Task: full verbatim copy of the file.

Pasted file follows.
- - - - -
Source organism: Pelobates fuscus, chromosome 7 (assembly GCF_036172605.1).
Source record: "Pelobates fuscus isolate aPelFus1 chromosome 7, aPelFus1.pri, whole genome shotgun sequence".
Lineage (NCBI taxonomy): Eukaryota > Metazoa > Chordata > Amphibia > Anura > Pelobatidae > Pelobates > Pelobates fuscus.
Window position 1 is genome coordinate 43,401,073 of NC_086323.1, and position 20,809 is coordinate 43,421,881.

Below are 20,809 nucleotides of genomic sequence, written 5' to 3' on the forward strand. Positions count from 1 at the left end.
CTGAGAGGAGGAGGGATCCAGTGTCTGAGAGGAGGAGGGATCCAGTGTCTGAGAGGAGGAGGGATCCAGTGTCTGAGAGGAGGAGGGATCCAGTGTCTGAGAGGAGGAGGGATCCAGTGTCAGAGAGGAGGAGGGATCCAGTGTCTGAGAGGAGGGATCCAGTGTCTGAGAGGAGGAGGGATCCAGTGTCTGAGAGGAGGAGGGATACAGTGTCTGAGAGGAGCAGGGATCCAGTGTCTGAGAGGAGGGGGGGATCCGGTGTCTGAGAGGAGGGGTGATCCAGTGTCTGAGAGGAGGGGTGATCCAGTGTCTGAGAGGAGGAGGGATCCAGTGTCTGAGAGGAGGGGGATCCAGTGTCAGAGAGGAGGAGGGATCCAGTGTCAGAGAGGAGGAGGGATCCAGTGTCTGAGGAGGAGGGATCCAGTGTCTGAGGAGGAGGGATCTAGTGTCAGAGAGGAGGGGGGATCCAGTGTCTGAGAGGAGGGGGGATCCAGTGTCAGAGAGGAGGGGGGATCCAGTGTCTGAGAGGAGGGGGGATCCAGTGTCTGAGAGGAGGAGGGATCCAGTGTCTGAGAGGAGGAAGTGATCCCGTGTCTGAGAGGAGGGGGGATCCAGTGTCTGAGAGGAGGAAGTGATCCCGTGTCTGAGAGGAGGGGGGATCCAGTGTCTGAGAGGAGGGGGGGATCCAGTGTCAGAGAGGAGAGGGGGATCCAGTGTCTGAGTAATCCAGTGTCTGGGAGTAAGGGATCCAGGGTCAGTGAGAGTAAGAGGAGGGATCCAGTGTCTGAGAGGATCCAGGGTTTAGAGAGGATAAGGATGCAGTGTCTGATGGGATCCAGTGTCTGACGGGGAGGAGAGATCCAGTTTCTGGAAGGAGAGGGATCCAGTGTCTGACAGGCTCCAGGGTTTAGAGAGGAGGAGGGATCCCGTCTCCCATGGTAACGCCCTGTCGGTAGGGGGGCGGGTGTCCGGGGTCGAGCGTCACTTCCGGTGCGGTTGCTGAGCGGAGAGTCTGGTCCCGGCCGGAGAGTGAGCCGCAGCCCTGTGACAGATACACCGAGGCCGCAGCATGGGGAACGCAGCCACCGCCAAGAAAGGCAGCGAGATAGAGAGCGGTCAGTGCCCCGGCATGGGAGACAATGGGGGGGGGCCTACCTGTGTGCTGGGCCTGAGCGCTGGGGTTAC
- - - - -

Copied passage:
Source organism: Pelobates fuscus, chromosome 7 (assembly GCF_036172605.1).
Source record: "Pelobates fuscus isolate aPelFus1 chromosome 7, aPelFus1.pri, whole genome shotgun sequence".
Lineage (NCBI taxonomy): Eukaryota > Metazoa > Chordata > Amphibia > Anura > Pelobatidae > Pelobates > Pelobates fuscus.
Window position 1 is genome coordinate 43,401,073 of NC_086323.1, and position 20,809 is coordinate 43,421,881.

Below are 20,809 nucleotides of genomic sequence, written 5' to 3' on the forward strand. Positions count from 1 at the left end.
CTGAGAGGAGGAGGGATCCAGTGTCTGAGAGGAGGAGGGATCCAGTGTCTGAGAGGAGGAGGGATCCAGTGTCTGAGAGGAGGAGGGATCCAGTGTCTGAGAGGAGGAGGGATCCAGTGTCAGAGAGGAGGAGGGATCCAGTGTCTGAGAGGAGGGATCCAGTGTCTGAGAGGAGGAGGGATCCAGTGTCTGAGAGGAGGAGGGATACAGTGTCTGAGAGGAGCAGGGATCCAGTGTCTGAGAGGAGGGGGGGATCCGGTGTCTGAGAGGAGGGGTGATCCAGTGTCTGAGAGGAGGGGTGATCCAGTGTCTGAGAGGAGGAGGGATCCAGTGTCTGAGAGGAGGGGGATCCAGTGTCAGAGAGGAGGAGGGATCCAGTGTCAGAGAGGAGGAGGGATCCAGTGTCTGAGGAGGAGGGATCCAGTGTCTGAGGAGGAGGGATCTAGTGTCAGAGAGGAGGGGGGATCCAGTGTCTGAGAGGAGGGGGGATCCAGTGTCAGAGAGGAGGGGGGATCCAGTGTCTGAGAGGAGGGGGGATCCAGTGTCTGAGAGGAGGAGGGATCCAGTGTCTGAGAGGAGGAAGTGATCCCGTGTCTGAGAGGAGGGGGGATCCAGTGTCTGAGAGGAGGAAGTGATCCCGTGTCTGAGAGGAGGGGGGATCCAGTGTCTGAGAGGAGGGGGGGATCCAGTGTCAGAGAGGAGAGGGGGATCCAGTGTCTGAGTAATCCAGTGTCTGGGAGTAAGGGATCCAGGGTCAGTGAGAGTAAGAGGAGGGATCCAGTGTCTGAGAGGATCCAGGGTTTAGAGAGGATAAGGATGCAGTGTCTGATGGGATCCAGTGTCTGACGGGGAGGAGAGATCCAGTTTCTGGAAGGAGAGGGATCCAGTGTCTGACAGGCTCCAGGGTTTAGAGAGGAGGAGGGATCCCGTCTCCCATGGTAACGCCCTGTCGGTAGGGGGGCGGGTGTCCGGGGTCGAGCGTCACTTCCGGTGCGGTTGCTGAGCGGAGAGTCTGGTCCCGGCCGGAGAGTGAGCCGCAGCCCTGTGACAGATACACCGAGGCCGCAGCATGGGGAACGCAGCCACCGCCAAGAAAGGCAGCGAGATAGAGAGCGGTCAGTGCCCCGGCATGGGAGACAATGGGGGGGGGCCTACCTGTGTGCTGGGCCTGAGCGCTGGGGTTAC